Friday, October 10, 2008
COMMENT: Afghanistan is all about ... ?
It seems Coalition forces in Afghanistan’s Operation Enduring Freedom are still standing. Only just. And not exactly united. Indeed, the only thing the Allies are agreed upon is that they just don’t know what to do next.
The United States insists it won’t talk to the Taliban, whom the US insists can be defeated on the battlefield by sending otherwise demoralised US troops from Iraq to yet another desert wilderness. Then again, the US might change its approach after a secret intelligence report suggested the Allied effort to defeat the Taliban on the battlefield wasn’t working.
And where does Australia fit into all of this? Defence Minister Joel Fitzgibbon repeats the mantra that Australia will not talk with Taliban “extremists and terrorists”. At the same time, Fitzgibbon says not all those deemed Taliban are extreme. “There is a big difference between establishing dialogue with moderates than negotiating with extremists. The latter I reject”. And how do we tell the difference? “We should work with those who seek to establish a better future for Afghanistan”.
Gee, that helps. Perhaps Fitzgibbon might recall that many Afghans initially supported the Taliban’s rise to power in 1996 because the Pakistan-backed militia restored some vestige of order after the Soviet withdrawal. In other words, the Taliban were seen as establishing “a better future for Afghanistan”.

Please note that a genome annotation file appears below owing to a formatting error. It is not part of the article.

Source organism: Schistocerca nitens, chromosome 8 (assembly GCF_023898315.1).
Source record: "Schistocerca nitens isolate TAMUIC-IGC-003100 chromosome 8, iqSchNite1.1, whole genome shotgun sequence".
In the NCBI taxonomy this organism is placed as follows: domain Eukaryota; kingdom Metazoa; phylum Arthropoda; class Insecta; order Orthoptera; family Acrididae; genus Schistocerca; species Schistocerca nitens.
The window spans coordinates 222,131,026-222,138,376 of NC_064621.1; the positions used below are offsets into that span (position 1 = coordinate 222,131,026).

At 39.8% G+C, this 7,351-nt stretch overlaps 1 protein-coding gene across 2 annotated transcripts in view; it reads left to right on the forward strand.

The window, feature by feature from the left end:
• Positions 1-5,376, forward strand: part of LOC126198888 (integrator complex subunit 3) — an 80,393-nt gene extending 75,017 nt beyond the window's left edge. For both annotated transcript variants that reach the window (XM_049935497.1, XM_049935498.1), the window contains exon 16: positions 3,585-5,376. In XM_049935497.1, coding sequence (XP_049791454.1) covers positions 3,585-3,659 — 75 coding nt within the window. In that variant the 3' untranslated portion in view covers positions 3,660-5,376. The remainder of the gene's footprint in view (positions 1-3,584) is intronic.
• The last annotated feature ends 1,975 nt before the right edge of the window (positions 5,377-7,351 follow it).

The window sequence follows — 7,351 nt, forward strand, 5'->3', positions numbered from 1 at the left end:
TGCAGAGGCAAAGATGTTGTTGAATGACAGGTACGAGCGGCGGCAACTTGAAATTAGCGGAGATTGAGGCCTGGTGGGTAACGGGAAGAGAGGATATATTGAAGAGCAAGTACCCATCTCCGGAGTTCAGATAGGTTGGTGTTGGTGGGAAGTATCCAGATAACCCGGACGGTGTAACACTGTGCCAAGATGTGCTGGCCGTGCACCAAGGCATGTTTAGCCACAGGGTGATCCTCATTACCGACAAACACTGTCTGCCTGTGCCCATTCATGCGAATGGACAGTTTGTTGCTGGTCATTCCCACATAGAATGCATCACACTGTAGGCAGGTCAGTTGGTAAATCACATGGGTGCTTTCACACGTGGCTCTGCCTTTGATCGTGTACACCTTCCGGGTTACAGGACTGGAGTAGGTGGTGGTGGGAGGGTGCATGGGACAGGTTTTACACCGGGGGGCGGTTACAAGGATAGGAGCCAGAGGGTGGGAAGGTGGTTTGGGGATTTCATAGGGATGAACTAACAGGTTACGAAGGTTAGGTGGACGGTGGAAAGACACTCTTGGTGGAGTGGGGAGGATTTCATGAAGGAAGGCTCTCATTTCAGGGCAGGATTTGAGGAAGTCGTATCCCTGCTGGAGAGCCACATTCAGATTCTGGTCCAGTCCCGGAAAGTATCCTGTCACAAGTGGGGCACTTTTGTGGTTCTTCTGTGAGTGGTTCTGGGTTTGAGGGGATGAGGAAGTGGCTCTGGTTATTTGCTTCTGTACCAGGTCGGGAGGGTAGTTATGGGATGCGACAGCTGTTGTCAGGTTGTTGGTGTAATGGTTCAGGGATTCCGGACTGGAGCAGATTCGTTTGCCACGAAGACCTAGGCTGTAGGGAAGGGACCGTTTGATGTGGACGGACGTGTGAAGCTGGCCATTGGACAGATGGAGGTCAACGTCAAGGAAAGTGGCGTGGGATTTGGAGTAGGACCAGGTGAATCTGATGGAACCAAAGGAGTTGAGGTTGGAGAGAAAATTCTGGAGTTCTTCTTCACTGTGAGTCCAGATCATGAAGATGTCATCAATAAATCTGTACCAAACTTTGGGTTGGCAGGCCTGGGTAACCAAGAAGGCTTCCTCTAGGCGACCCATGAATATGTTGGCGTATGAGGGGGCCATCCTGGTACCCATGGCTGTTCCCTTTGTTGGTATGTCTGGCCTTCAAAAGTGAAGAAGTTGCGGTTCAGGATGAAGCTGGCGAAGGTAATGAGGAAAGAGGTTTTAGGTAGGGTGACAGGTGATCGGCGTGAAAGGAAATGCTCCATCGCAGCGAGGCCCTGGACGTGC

And what will be Fitzgibbon’s attitude if the Taliban decided to break off all ties with al-Qaida and Usama bin Ladin? Some reports suggest the split has already taken place. If the Saudis have anything to do with the process, the Taliban will never have any chance of playing a role in a future Afghan government without severing ties with bin Ladin.
Meanwhile the present Afghan government of Hamid Karzai, who was never really more than the Mayor of Kabul, is holding secret talks with the Taliban and their allies, including former Mujahideen leader Gulbuddin Hikmatar, labelled a terrorist by the UK and UK. Others present at these talks were former ministers in the old Taliban government. Karzai has for at least two years been trying to broker a deal with Taliban insurgents.
Senior British military commanders and Britain’s Ambassador to Afghanistan seem to support Karzai’s strategy, claiming there is no hope of victory on the battlefield. But one wonders if the’ll support Karzai when push comes to shove. The Brits have even called for an “acceptable dictator” to be installed. So much for the neo-Con of force-feeding freedom and democracy.
Words © 2008 Irfan Yusuf
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